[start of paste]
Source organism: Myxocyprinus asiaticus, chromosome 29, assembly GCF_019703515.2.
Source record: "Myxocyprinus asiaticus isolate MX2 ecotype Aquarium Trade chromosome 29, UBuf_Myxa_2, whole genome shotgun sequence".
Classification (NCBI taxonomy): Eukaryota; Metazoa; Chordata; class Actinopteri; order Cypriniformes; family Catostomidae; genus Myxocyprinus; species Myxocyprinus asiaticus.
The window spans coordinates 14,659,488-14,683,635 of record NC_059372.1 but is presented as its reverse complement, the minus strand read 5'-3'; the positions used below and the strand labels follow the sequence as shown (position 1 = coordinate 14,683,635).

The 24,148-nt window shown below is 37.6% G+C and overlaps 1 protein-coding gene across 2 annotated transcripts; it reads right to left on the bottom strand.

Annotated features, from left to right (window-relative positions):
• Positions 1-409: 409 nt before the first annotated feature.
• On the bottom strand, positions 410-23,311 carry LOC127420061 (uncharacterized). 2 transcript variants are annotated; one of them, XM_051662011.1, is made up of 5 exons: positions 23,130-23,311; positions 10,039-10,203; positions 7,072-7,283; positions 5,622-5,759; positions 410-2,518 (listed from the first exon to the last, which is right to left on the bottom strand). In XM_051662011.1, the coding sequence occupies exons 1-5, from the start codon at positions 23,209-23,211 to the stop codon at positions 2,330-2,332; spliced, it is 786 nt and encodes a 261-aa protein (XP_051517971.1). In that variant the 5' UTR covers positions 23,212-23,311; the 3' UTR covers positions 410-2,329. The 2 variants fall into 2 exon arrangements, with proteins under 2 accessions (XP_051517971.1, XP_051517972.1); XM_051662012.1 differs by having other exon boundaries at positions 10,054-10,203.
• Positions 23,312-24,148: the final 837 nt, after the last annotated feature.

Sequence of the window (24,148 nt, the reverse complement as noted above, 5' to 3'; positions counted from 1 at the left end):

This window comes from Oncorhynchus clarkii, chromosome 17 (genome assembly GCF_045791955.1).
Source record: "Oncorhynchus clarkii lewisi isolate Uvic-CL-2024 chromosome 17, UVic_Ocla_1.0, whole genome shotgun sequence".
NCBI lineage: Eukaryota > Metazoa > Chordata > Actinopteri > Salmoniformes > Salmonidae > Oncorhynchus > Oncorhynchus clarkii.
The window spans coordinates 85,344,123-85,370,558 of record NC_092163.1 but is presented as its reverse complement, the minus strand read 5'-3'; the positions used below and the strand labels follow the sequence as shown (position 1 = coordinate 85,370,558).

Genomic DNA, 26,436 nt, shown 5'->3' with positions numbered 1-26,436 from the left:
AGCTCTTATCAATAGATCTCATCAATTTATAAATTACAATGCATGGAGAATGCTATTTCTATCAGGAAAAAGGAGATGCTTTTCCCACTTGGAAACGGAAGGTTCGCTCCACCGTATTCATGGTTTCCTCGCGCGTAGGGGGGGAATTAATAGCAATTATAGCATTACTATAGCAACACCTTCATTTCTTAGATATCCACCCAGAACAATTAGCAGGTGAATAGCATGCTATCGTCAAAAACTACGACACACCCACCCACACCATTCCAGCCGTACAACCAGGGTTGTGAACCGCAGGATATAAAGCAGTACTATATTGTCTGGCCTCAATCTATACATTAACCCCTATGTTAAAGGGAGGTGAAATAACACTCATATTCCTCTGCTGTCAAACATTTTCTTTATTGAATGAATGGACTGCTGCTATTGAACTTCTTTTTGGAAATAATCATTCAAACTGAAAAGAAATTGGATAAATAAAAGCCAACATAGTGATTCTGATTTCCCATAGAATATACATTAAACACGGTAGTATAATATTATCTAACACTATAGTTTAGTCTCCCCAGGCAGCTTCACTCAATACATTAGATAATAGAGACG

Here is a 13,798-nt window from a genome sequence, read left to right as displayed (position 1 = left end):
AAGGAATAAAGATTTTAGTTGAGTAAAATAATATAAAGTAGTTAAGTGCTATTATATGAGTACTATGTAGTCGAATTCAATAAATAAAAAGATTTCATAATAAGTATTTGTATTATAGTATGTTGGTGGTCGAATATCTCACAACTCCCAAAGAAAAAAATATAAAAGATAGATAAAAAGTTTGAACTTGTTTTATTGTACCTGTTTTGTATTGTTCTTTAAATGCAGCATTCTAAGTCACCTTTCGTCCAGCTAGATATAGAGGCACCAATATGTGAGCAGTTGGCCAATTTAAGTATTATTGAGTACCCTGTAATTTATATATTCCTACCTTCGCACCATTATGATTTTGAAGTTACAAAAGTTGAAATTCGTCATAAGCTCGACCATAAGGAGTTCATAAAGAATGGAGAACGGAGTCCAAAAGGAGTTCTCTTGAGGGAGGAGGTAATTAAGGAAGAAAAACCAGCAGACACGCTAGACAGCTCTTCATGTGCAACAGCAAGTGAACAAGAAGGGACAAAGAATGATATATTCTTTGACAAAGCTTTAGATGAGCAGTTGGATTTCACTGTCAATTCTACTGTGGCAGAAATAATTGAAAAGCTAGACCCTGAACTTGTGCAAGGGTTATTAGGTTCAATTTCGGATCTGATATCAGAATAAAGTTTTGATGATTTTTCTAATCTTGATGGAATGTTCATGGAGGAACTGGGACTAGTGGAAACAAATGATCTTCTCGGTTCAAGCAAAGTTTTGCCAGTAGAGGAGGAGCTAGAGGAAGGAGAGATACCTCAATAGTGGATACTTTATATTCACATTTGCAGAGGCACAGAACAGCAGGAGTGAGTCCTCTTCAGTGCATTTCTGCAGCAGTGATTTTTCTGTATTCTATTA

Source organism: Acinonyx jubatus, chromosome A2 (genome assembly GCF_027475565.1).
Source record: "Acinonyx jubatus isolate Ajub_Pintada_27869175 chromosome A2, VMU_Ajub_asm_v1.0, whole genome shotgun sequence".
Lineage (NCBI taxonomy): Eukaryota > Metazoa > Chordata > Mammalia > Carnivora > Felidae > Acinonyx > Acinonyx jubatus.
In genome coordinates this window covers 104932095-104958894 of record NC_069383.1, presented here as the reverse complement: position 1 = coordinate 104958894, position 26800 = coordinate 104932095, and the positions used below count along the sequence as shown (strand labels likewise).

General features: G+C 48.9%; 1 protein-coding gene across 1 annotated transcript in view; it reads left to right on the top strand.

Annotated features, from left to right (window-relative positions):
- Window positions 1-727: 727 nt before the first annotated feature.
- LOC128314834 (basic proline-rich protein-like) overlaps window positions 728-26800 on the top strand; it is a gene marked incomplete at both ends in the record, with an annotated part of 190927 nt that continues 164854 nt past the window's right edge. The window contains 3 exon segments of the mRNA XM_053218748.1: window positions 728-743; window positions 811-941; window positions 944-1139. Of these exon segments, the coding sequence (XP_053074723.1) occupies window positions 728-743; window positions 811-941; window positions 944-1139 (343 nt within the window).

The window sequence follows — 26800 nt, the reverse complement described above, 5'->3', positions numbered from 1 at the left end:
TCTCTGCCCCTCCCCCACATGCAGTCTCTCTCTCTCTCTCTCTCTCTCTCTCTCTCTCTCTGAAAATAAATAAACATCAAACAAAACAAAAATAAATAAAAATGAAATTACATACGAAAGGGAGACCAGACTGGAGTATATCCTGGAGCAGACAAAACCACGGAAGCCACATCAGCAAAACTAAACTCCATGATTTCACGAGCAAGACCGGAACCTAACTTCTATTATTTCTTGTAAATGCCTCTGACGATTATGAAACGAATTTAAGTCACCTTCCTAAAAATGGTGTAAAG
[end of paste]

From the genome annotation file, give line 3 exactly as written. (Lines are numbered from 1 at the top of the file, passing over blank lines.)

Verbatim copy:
Classification (NCBI taxonomy): Eukaryota; Metazoa; Chordata; class Actinopteri; order Cypriniformes; family Catostomidae; genus Myxocyprinus; species Myxocyprinus asiaticus.